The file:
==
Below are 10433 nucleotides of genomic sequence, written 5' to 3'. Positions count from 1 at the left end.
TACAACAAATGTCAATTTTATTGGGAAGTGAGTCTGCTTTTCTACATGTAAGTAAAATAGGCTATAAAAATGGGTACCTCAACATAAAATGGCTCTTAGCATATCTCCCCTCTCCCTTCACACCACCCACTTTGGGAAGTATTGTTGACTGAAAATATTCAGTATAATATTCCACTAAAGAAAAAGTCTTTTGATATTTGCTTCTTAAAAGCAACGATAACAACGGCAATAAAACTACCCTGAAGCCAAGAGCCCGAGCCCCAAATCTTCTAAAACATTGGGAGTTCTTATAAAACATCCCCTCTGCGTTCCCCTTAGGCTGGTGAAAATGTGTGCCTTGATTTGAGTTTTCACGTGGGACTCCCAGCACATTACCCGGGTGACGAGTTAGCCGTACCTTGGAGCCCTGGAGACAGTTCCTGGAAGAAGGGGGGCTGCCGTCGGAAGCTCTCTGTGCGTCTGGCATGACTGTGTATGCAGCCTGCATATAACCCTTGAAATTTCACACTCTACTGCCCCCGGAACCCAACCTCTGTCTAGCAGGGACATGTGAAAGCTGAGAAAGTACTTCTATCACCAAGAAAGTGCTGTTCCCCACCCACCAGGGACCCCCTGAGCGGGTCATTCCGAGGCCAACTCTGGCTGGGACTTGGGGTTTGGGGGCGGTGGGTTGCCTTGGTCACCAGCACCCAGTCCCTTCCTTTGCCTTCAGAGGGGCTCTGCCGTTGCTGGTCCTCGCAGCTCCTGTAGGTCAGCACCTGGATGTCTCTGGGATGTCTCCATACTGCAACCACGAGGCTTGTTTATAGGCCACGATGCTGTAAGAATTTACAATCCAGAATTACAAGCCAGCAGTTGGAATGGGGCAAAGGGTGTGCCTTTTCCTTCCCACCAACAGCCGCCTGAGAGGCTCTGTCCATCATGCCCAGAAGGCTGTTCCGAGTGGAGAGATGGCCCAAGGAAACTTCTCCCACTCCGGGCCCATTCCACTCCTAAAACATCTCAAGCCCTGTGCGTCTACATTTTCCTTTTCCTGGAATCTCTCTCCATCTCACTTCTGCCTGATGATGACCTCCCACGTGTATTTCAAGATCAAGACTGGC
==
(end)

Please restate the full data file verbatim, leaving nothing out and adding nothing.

Below are 10433 nucleotides of genomic sequence, written 5' to 3'. Positions count from 1 at the left end.
TACAACAAATGTCAATTTTATTGGGAAGTGAGTCTGCTTTTCTACATGTAAGTAAAATAGGCTATAAAAATGGGTACCTCAACATAAAATGGCTCTTAGCATATCTCCCCTCTCCCTTCACACCACCCACTTTGGGAAGTATTGTTGACTGAAAATATTCAGTATAATATTCCACTAAAGAAAAAGTCTTTTGATATTTGCTTCTTAAAAGCAACGATAACAACGGCAATAAAACTACCCTGAAGCCAAGAGCCCGAGCCCCAAATCTTCTAAAACATTGGGAGTTCTTATAAAACATCCCCTCTGCGTTCCCCTTAGGCTGGTGAAAATGTGTGCCTTGATTTGAGTTTTCACGTGGGACTCCCAGCACATTACCCGGGTGACGAGTTAGCCGTACCTTGGAGCCCTGGAGACAGTTCCTGGAAGAAGGGGGGCTGCCGTCGGAAGCTCTCTGTGCGTCTGGCATGACTGTGTATGCAGCCTGCATATAACCCTTGAAATTTCACACTCTACTGCCCCCGGAACCCAACCTCTGTCTAGCAGGGACATGTGAAAGCTGAGAAAGTACTTCTATCACCAAGAAAGTGCTGTTCCCCACCCACCAGGGACCCCCTGAGCGGGTCATTCCGAGGCCAACTCTGGCTGGGACTTGGGGTTTGGGGGCGGTGGGTTGCCTTGGTCACCAGCACCCAGTCCCTTCCTTTGCCTTCAGAGGGGCTCTGCCGTTGCTGGTCCTCGCAGCTCCTGTAGGTCAGCACCTGGATGTCTCTGGGATGTCTCCATACTGCAACCACGAGGCTTGTTTATAGGCCACGATGCTGTAAGAATTTACAATCCAGAATTACAAGCCAGCAGTTGGAATGGGGCAAAGGGTGTGCCTTTTCCTTCCCACCAACAGCCGCCTGAGAGGCTCTGTCCATCATGCCCAGAAGGCTGTTCCGAGTGGAGAGATGGCCCAAGGAAACTTCTCCCACTCCGGGCCCATTCCACTCCTAAAACATCTCAAGCCCTGTGCGTCTACATTTTCCTTTTCCTGGAATCTCTCTCCATCTCACTTCTGCCTGATGATGACCTCCCACGTGTATTTCAAGATCAAGACTGGC